El Clasico, or the skirmishes between Real Madrid and FC Barcelona, is more than a match. It is a clash of Catalan independence aspirations with Spanish centralism. It is a symbol of rivalry, an occasion for meetings, a source of (not only sporting) emotions. But not a trademark. This was the conclusion reached by the European Union Intellectual Property Office, with which the General Court of the European Union agreed in its judgment of 24 February 2021. The General Court, like the Office, held that “El Clasico” should not be registered as a trademark because it is descriptive and lacks distinctiveness.
Attempt to register “El Clasico
The Liga Nacional de Fútbol Profesional (La Liga), part of the Spanish soccer association, filed an application for protection with the European Union Intellectual Property Office (EUIPO) in 2018 for a word and figurative mark depicting the white word “El Clásico” on a black background:
La Liga wanted to register the mark for the 41st class in the Nice classification, which includes, among other things, the provision of entertainment services.
On August 9, 2018, the EUIPO examiner rejected the application for registration of the mark. La Liga appealed the decision, but on October 1, 2019, the second EUIPO Board of Appeal dismissed the appeal. The Board held that refusal of registration is justified when the mark is descriptive or lacks distinctive character in one of the official languages of the European Union. In the present case, both conditions were met. Furthermore, the Board of Appeal disagreed with La Liga’s claim that the mark ‘El Clasico’ had acquired distinctiveness through use.
Why was “El Clasico” not registered?
- The mark has no original distinctiveness.
A trademark can be registered if it is distinctive, i.e. it is capable of distinguishing goods in trade. For European marks, this requirement must be met in all member states.
The most common source of lack of distinctiveness is the descriptiveness of a wordmark in one or more EU languages. The EUIPO refuses registration in such cases because, in the part of the EU where the words contained in the sign have a specific meaning concerning the goods or services covered by the application, the public will not perceive the sign as a trademark but as information about the features and characteristics of the product or service.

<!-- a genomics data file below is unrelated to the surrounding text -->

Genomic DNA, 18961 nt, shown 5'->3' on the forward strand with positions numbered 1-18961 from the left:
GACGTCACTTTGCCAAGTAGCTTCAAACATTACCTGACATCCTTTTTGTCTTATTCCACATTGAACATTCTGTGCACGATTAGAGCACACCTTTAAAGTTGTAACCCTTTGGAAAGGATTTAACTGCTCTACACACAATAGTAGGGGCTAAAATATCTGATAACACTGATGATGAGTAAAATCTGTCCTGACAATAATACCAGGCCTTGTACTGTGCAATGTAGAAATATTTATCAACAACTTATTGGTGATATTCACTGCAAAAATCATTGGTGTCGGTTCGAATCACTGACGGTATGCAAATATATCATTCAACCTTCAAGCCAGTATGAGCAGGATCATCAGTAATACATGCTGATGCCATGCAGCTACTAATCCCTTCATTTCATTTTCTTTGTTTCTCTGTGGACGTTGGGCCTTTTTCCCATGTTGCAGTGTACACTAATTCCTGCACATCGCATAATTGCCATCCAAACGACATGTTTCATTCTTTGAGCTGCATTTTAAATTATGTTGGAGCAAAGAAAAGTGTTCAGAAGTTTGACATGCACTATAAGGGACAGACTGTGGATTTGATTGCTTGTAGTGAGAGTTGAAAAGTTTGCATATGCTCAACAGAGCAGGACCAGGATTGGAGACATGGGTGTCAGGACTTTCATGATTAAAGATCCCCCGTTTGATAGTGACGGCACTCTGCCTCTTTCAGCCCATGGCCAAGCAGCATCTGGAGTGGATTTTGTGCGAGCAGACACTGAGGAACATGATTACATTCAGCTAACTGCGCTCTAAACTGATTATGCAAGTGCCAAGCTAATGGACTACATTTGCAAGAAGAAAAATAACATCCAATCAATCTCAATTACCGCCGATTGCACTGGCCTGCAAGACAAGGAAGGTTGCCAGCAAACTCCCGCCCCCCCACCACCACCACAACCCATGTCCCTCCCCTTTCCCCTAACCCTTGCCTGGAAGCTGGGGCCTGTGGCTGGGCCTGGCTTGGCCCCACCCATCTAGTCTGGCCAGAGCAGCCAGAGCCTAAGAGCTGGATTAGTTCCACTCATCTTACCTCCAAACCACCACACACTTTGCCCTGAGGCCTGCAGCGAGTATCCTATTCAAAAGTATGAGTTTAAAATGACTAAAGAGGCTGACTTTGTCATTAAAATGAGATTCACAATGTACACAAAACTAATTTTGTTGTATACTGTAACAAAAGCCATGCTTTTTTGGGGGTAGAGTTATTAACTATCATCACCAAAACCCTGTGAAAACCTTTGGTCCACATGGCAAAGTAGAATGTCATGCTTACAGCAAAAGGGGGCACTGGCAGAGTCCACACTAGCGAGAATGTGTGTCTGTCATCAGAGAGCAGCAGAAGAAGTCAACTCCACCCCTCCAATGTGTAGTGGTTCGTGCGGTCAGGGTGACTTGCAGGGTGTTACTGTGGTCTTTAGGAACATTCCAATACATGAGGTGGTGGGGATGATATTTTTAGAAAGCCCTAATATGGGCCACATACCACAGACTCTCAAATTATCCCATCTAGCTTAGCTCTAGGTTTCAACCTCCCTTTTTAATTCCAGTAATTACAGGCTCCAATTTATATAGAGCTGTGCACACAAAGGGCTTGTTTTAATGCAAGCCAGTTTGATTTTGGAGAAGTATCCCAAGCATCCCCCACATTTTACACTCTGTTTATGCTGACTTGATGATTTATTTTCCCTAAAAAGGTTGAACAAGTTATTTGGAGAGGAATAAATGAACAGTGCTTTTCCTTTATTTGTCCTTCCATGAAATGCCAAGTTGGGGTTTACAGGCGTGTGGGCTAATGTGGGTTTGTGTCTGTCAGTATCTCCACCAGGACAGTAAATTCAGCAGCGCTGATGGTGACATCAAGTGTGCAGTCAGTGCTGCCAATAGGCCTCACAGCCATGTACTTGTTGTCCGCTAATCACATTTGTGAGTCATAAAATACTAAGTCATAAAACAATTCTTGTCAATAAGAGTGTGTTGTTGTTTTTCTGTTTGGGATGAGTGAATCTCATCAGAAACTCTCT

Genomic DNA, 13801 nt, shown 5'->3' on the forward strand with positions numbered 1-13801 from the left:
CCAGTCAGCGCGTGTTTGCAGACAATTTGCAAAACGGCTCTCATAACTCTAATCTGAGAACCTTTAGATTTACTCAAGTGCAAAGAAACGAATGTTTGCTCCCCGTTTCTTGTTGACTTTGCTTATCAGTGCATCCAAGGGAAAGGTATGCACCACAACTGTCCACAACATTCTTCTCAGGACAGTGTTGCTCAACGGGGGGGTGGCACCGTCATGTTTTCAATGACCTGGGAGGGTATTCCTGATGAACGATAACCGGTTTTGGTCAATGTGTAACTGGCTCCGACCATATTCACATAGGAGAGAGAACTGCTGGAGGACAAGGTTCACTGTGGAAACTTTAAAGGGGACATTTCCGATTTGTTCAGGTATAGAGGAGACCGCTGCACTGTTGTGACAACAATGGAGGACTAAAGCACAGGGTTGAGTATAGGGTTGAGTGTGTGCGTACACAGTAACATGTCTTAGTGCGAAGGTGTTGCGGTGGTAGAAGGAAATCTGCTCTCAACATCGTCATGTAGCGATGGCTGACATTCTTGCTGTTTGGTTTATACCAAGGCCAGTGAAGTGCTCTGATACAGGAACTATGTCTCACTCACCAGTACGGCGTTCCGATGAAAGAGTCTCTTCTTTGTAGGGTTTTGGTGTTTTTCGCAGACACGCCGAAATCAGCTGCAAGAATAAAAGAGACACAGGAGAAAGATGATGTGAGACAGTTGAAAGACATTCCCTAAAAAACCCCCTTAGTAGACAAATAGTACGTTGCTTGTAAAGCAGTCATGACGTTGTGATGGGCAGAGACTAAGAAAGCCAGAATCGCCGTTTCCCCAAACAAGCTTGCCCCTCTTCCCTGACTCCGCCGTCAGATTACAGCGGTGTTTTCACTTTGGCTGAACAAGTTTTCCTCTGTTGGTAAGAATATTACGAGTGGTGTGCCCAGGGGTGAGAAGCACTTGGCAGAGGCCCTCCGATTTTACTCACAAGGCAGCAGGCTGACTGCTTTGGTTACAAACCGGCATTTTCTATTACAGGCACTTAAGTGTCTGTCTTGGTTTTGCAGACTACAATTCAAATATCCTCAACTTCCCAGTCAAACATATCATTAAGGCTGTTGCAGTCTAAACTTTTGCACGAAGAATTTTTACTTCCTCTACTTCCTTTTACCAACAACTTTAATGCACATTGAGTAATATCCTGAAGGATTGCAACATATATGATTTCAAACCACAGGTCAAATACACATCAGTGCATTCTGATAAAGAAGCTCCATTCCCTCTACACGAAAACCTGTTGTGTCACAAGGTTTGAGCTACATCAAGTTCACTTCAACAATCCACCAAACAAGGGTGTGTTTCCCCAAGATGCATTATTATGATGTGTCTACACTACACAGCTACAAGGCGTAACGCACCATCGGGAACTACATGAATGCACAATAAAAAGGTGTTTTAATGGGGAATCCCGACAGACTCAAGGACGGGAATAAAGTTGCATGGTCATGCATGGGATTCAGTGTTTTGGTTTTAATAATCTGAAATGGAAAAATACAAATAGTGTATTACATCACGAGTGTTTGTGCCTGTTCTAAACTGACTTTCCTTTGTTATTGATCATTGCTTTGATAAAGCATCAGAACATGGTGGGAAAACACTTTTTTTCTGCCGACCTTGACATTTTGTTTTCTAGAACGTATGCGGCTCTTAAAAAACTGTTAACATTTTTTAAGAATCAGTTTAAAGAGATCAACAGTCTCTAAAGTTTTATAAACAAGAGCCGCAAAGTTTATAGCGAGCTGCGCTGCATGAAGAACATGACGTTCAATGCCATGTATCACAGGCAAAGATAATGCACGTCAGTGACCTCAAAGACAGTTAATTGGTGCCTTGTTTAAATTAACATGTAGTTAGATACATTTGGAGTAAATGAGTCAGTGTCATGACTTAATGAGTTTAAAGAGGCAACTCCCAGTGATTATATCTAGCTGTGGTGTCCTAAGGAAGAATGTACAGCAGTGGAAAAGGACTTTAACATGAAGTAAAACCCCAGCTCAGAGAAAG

The EUIPO Board of Appeal found that “El Clasico” lacked distinctiveness for three reasons. First, for Spanish-speaking audiences, the claimed sign will refer to something ordinary and typical (Spanish “clásico” means classic) and not to the services offered by La Liga. Second, “El Clasico” is commonly used to name matches played by Real Madrid and FC Barcelona and is consequently descriptive. Third, the Spanish, French, Germans, Dutch, and Portuguese use the name “El Clasico” to describe the fierce rivalry of any sports team. As a result, the mark does not indicate the commercial origin of the services. The Board of Appeal also emphasized that the use of a standard white font on a black background does not sufficiently distract the public from the descriptive nature of the “El Clasico” word element.
2. A mark does not have secondary distinctiveness
A mark that was originally non-distinctive may become distinctive if a trader makes genuine and consistent use of the sign concerning specific goods or services. Once the relevant public begins to perceive the sign as identifying those goods and services as coming from a particular entity, the mark may be said to have acquired secondary distinctiveness.
In the present case, the Board of Appeal held that La Liga had not shown convincingly enough that, as a result of long-term use, the relevant public perceived the sign ‘El Clasico’ as indicating the commercial origin of the services. For that reason, in the Board’s view, the sign does not have a secondary distinctive character.
Complaint to the EU General Court
La Liga did not accept the arguments of the EUIPO Board of Appeal and filed an appeal with the General Court of the European Union on November 22, 2019, against the decision. In the complaint, La Liga requested that the EU General Court annul the decision and issue a judgment allowing the “El Clasico” mark to be registered in Class 41.
On February 24, 2021, the EU General Court upheld the contested decision and held that the arguments of the EUIPO Board of Appeal set out above were convincing and the conclusions were correct. Thus, the EU General Court confirmed that the sign “El Clasico” cannot be registered as a trademark.
Is it over?
Perhaps La Liga will come to terms with the ruling and stop trying to register “El Clasico” as a trademark. Alternatively, it will decide to register it as a more fanciful graphic. However, if it finds that EUIPO and the EU Court are wrong (which seems to be the case, as the argumentation of the authority is sometimes contradictory – especially when it claims that the trademark has not acquired secondary distinctiveness, and at the same time that it is in common use and has quite unambiguous associations, and the one concerning descriptiveness may raise doubts) it may appeal to the Court of Justice of the European Union and continue its efforts to obtain the right of protection.
Regardless of the further fate of the case, one thing is certain – the matches of the most successful Spanish clubs will continue to provide many (sporting and otherwise) emotions to fans around the world.